We've recently explored the question of our worst tech purchases, and what a dreadful collection of stories were told. There is another side to the sadness, though. Sometimes, a good product hits the market, moves the needle substantially in ways that matter (like price, performance, and features), and prompts lots of folks to make purchases. In rare occasions, such watershed products end up having unusual longevity, since they've set a standard for the market that isn't really surpassed for years to come. If you're lucky and smart, sometimes you can buy one of these fortuitous products and enjoy it for years to come, with no need to upgrade.
Those, my friends, are the good tech purchases. Hopefully, we've all had one or two of 'em over time.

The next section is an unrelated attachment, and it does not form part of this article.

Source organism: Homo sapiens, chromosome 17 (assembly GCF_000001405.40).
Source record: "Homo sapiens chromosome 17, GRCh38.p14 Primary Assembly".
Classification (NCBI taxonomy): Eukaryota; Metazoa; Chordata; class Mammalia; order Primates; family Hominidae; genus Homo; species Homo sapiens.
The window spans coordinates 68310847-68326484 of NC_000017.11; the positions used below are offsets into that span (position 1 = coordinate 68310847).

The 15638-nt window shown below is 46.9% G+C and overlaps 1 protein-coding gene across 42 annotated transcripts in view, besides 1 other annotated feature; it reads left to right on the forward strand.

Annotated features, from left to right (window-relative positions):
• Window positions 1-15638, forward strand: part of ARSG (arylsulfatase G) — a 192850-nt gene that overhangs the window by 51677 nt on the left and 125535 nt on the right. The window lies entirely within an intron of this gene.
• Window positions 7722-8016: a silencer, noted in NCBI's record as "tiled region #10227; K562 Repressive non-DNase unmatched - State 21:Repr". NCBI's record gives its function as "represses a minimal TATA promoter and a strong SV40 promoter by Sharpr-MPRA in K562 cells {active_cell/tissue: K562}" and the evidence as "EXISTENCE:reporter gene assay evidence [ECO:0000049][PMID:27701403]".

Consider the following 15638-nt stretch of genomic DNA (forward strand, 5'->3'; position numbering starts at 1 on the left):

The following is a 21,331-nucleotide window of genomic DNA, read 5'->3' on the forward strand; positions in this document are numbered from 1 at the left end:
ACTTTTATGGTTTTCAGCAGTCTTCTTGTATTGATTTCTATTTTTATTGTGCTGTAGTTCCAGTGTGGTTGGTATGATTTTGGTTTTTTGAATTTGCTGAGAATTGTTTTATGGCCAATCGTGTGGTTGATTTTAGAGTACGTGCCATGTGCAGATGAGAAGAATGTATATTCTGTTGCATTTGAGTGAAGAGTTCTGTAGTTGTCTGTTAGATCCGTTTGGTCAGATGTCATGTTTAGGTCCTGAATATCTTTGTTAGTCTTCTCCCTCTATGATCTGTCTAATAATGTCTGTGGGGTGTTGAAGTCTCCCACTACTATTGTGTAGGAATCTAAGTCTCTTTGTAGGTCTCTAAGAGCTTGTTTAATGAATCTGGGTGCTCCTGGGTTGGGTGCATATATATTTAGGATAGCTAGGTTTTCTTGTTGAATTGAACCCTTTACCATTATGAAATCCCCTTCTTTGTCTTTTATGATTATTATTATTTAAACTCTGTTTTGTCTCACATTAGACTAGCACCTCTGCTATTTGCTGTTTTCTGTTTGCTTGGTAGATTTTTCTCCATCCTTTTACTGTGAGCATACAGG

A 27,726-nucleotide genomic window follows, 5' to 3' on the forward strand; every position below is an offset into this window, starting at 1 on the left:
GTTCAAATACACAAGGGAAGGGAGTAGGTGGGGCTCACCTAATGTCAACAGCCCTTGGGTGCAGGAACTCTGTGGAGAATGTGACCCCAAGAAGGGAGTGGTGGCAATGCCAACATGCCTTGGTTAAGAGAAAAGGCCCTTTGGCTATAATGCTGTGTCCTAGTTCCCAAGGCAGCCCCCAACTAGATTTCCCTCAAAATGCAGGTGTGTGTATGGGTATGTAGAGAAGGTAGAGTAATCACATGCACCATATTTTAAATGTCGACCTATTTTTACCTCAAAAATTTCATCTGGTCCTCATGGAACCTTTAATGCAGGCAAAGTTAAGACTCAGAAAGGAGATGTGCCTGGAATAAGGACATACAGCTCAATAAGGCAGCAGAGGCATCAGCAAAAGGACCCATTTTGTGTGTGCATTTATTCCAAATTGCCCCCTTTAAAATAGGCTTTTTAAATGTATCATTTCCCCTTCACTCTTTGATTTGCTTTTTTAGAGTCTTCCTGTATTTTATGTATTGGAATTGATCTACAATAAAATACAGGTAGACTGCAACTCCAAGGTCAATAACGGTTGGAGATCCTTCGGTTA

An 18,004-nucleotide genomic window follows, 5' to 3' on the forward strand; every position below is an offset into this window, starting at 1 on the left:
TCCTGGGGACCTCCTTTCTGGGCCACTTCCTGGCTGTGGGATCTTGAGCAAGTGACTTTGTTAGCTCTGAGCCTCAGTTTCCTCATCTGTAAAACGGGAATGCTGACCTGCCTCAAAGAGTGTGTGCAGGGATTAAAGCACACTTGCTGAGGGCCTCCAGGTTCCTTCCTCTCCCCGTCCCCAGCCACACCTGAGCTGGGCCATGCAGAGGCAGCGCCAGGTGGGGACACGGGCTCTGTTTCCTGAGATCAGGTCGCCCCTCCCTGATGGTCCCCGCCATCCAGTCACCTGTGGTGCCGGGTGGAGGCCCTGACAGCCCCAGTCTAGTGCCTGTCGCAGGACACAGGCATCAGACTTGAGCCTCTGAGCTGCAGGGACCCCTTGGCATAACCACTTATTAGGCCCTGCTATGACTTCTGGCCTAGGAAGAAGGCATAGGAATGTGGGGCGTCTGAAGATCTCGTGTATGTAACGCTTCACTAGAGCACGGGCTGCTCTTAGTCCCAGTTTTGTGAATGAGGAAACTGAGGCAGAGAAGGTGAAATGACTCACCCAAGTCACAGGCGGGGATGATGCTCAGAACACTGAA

Several examples come to mind, such as the original Core 2 processors or, more recently, the Core i5/i7 Sandy Bridge CPUs. Heck, I'm not sure I'd pay to upgrade from a 2500K today. The original Radeon 9700 was a fine card for a long stretch of the DX9 era. Anyone who got into a G92-based card early, like the GeForce 8800GT, surely had a nice, long run of gaming competence before feeling the need for more. I think grabbing my Nexus 7 2013 last summer for $220 was a big win, too.
Those are a few of the candidates who bubble to the top immediately, in my view. What are the best tech purchases you've made? Discuss.
|The SSD Endurance Experiment: Only two remain after 1.5PB||41|
|Friday night topic: Conspiracy theories||90|
|GeForce 344.11 WHQL drivers support new cards, new games, G-Sync||3|
|Deal of the week: A 23'' IPS monitor for $150, a 200-mm fan for free, and more||23|
|GeForce GTX 970, 980 cards already widely available||18|
|Curved VA panel powers 27'' Samsung monitor||17|
|Android L to encrypt devices by default||7|
|Nvidia's GeForce GTX 980 and 970 graphics cards reviewed||308|
|Thursday Night Shortbread||17|